Feb 14, 2018

Facebook sponsored experts on Messenger Kids advisory board

Photo: Jaap Arriens/NurPhoto via Getty Images

A new report shows that Facebook provided funds to many of the experts and organizations who were evaluating Messenger Kids, a messaging app for children that the company rolled out in December, per Wired.

Why it matters: The controversial app has received backlash from child development experts who say children under 13 can't "navigate the complexities of online relationships or protect their own privacy." Facebook claims it did its due diligence by consulting with thousands of parents and a 13-member expert advisory board while developing the app, but at least seven of those experts were found to have financial ties to the company.

The specs: In 2017, Facebook donated to...

  • Family Online Safety Institute, which has two members on the board
  • Connect Safely
  • Yale Center for Emotional Intelligence
  • MediaSmarts, which has two members on the board

Facebook's response: Per Wired, “There was no attempt to not be upfront about it,” said Antigone Davis, Facebook’s global head of safety. He added, “We’ve had that conversation publicly many, many times...we do not want there to be a financial burden to working with Facebook," and that the company sometimes provides "funding to cover programmatic or logistics expenses" of partner organizations.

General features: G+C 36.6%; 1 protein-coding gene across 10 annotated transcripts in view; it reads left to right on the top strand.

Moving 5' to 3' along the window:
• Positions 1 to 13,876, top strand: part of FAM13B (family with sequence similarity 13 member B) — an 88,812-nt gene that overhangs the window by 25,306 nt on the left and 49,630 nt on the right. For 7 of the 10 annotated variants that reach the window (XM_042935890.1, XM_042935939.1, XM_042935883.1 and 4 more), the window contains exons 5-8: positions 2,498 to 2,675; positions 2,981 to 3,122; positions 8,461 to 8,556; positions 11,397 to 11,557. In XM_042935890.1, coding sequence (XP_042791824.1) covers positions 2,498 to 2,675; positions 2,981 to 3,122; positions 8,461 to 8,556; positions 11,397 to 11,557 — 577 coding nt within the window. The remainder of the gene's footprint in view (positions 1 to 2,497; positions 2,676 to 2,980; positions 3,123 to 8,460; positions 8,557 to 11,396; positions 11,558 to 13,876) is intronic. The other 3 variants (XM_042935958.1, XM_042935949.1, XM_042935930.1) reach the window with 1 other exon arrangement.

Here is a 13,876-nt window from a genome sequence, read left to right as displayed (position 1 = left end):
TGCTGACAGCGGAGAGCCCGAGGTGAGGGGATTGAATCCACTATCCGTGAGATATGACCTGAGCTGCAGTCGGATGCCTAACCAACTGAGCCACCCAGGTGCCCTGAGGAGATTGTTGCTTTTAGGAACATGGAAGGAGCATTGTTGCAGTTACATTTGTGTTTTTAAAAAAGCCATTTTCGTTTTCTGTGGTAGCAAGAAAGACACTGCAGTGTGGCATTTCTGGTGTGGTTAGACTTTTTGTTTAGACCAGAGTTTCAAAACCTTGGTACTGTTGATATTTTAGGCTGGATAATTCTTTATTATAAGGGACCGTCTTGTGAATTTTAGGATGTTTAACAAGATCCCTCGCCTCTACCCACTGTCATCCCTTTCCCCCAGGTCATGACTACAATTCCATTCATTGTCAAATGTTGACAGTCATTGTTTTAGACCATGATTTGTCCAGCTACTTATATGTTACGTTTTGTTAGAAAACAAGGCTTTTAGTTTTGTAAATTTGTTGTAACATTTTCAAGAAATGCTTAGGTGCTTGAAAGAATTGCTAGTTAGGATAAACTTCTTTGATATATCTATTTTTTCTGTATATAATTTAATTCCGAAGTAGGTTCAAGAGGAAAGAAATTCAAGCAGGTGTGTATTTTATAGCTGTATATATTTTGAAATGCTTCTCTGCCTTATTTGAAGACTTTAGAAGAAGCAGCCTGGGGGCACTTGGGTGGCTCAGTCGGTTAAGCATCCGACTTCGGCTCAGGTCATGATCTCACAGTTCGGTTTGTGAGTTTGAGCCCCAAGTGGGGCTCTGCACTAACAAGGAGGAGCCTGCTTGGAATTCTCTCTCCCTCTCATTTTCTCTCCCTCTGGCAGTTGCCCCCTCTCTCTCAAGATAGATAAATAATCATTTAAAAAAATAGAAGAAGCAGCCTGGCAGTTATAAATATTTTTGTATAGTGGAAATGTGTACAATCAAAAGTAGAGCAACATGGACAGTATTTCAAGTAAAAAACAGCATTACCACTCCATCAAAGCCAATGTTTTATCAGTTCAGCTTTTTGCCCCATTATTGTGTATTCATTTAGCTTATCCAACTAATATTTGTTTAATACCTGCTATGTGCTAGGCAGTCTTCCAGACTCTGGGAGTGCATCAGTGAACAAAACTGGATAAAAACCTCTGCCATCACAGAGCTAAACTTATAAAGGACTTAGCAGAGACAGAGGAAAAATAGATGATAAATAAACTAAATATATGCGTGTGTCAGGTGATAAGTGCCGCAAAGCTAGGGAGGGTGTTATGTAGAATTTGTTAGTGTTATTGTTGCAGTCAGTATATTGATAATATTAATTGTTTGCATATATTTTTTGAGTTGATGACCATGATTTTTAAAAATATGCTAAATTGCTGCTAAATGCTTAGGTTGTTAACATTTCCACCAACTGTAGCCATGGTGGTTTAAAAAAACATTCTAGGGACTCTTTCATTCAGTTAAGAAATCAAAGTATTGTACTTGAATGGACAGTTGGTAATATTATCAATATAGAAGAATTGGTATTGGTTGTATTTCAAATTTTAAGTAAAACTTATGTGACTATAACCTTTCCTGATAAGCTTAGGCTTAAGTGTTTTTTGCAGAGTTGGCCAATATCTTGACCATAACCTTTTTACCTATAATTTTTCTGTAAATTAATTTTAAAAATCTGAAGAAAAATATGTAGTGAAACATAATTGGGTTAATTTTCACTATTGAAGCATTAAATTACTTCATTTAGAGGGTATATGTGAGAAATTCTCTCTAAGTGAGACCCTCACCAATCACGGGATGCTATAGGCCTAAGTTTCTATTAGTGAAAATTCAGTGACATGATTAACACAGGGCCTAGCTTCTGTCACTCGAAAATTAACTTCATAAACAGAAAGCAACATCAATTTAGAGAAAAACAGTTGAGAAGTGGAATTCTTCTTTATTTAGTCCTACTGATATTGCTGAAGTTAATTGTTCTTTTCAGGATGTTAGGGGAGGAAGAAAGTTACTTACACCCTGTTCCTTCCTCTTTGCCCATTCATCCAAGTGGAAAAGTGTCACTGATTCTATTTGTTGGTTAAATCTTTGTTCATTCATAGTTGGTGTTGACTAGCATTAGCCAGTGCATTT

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Scoop: Top NSC official reassigned to Energy Department amid "Anonymous" fallout

Photo: Mark Wilson/Getty Images

Deputy national security adviser Victoria Coates will be reassigned as a senior adviser to Energy Secretary Dan Brouillette, the National Security Council said Thursday — and a senior White House official said that the administration "rejects" the rumors that she is "Anonymous."

Why it matters: Coates has battled claims that she is the still-unknown Trump administration official that penned a New York Times op-ed and book critical of President Trump.

The Fed may be setting the table for 2020 rate cuts

Illustration: Sarah Grillo/Axios

The Fed looks to be laying the groundwork to lower U.S. interest rates this year, just as they did in April 2019 before cutting rates in July, September and October.

Why it matters: A Fed rate cut makes taking on debt more attractive for U.S. consumers and businesses, helping to juice the economy, but also puts the central bank in a weaker position to fight off a potential recession.

Morgan Stanley to buy E*Trade in a $13 billion deal

Photo: Rafael Henrique/SOPA Images/LightRocket via Getty Images

Morgan Stanley is planning to buy E*Trade Financial Corp. in a $13 billion all-stock deal, the Wall Street Journal reports, with plans to acquire the company known for helping everyday Americans manage their money.

Why it matters: The deal, which would be the largest by a major American bank since the financial crisis, signals Morgan Stanley‘s desire to bulk up in wealth management.